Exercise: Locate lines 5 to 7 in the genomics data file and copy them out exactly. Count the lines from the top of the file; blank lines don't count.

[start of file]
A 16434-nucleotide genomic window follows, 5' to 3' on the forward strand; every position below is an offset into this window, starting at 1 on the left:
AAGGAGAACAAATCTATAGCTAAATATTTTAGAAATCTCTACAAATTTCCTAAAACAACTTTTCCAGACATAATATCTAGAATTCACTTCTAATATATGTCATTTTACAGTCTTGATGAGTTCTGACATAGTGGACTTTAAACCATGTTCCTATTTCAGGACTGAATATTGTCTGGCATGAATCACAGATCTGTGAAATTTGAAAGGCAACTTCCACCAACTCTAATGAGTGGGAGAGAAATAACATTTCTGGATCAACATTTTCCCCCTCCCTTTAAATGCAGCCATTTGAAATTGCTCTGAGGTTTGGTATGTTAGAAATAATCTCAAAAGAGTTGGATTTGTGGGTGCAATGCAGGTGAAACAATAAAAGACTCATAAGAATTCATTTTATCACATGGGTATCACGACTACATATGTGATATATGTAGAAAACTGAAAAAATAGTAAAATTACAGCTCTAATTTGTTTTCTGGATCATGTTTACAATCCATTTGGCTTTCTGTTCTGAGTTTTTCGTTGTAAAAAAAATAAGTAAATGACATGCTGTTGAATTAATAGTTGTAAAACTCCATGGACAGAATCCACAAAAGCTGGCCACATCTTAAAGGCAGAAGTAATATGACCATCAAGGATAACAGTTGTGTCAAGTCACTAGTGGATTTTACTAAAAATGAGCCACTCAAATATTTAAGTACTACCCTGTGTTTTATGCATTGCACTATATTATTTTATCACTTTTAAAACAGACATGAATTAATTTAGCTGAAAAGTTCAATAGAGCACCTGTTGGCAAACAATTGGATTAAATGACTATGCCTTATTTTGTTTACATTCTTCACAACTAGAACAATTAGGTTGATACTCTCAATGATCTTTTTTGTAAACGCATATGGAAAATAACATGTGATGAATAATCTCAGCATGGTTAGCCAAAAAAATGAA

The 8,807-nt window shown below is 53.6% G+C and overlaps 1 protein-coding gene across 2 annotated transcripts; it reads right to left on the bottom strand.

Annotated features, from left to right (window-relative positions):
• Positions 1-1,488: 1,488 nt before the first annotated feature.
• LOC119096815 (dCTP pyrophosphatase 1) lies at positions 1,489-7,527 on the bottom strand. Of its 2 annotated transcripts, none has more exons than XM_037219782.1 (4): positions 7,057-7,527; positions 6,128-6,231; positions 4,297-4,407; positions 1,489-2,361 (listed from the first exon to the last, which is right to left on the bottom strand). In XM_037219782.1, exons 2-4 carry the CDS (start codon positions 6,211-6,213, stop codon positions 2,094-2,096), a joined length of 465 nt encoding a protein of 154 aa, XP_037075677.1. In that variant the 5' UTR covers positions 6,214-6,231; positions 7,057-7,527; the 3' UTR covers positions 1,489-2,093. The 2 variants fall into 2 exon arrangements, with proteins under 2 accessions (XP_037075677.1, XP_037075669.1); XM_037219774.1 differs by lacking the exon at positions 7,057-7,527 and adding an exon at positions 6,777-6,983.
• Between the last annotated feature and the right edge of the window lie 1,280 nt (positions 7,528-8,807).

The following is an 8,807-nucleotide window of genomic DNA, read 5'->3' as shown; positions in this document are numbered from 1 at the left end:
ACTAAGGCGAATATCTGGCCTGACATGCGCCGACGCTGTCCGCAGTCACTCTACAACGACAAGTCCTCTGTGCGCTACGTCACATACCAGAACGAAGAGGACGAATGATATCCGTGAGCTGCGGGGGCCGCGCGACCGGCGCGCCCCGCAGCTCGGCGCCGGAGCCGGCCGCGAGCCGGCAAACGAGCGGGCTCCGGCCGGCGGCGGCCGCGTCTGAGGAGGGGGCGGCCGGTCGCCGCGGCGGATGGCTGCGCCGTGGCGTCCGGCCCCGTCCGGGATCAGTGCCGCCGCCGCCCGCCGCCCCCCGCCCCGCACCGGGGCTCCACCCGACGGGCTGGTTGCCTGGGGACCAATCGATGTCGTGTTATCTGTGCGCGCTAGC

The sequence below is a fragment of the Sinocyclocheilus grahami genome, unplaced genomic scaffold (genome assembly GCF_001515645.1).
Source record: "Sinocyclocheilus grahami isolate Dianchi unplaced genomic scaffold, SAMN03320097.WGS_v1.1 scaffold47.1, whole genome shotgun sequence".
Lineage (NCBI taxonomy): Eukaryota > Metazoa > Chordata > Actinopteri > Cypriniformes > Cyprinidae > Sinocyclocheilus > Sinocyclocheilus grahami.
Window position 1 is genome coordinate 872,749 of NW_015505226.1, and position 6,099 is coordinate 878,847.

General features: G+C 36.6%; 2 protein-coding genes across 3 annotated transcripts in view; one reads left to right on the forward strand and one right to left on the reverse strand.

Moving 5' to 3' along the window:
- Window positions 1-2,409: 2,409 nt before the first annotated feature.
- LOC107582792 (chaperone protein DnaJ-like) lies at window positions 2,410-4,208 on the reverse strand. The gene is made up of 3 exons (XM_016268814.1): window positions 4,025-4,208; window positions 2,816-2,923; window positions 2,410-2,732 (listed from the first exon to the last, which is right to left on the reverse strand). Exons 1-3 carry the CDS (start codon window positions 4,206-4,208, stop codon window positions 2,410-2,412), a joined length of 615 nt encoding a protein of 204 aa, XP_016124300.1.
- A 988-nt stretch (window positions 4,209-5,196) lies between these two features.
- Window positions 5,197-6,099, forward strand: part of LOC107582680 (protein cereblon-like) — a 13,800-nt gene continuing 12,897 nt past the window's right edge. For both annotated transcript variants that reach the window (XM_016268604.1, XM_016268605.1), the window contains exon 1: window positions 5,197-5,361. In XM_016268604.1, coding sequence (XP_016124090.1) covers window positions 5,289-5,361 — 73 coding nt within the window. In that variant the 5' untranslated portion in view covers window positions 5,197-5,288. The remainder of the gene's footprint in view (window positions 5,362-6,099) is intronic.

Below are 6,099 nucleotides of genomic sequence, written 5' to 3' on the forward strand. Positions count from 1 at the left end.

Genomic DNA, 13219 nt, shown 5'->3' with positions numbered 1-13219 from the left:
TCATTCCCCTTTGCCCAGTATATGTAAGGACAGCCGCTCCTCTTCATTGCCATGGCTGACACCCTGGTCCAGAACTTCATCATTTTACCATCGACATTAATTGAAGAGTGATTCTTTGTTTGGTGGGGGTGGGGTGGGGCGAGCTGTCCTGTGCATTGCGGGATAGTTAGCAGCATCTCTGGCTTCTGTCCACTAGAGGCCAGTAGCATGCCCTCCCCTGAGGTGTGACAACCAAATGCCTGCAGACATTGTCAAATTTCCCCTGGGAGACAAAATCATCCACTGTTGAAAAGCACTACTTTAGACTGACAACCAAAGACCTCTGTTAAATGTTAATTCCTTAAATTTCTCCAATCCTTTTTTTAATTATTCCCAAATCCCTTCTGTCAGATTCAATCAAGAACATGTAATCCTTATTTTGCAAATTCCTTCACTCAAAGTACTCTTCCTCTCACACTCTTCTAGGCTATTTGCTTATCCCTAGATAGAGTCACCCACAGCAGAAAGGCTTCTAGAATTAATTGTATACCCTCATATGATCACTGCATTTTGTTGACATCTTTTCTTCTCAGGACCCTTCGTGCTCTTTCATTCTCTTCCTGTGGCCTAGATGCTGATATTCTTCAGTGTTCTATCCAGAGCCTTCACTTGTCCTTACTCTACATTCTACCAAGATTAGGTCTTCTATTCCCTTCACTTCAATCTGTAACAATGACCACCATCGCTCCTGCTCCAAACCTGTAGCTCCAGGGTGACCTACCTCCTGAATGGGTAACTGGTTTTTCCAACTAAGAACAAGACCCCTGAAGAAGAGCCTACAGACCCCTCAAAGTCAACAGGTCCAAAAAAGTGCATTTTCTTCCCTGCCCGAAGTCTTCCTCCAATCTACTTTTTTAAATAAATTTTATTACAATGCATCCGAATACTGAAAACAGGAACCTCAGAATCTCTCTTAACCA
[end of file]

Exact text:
• Positions 1-1,488: 1,488 nt before the first annotated feature.
• LOC119096815 (dCTP pyrophosphatase 1) lies at positions 1,489-7,527 on the bottom strand. Of its 2 annotated transcripts, none has more exons than XM_037219782.1 (4): positions 7,057-7,527; positions 6,128-6,231; positions 4,297-4,407; positions 1,489-2,361 (listed from the first exon to the last, which is right to left on the bottom strand). In XM_037219782.1, exons 2-4 carry the CDS (start codon positions 6,211-6,213, stop codon positions 2,094-2,096), a joined length of 465 nt encoding a protein of 154 aa, XP_037075677.1. In that variant the 5' UTR covers positions 6,214-6,231; positions 7,057-7,527; the 3' UTR covers positions 1,489-2,093. The 2 variants fall into 2 exon arrangements, with proteins under 2 accessions (XP_037075677.1, XP_037075669.1); XM_037219774.1 differs by lacking the exon at positions 7,057-7,527 and adding an exon at positions 6,777-6,983.
• Between the last annotated feature and the right edge of the window lie 1,280 nt (positions 7,528-8,807).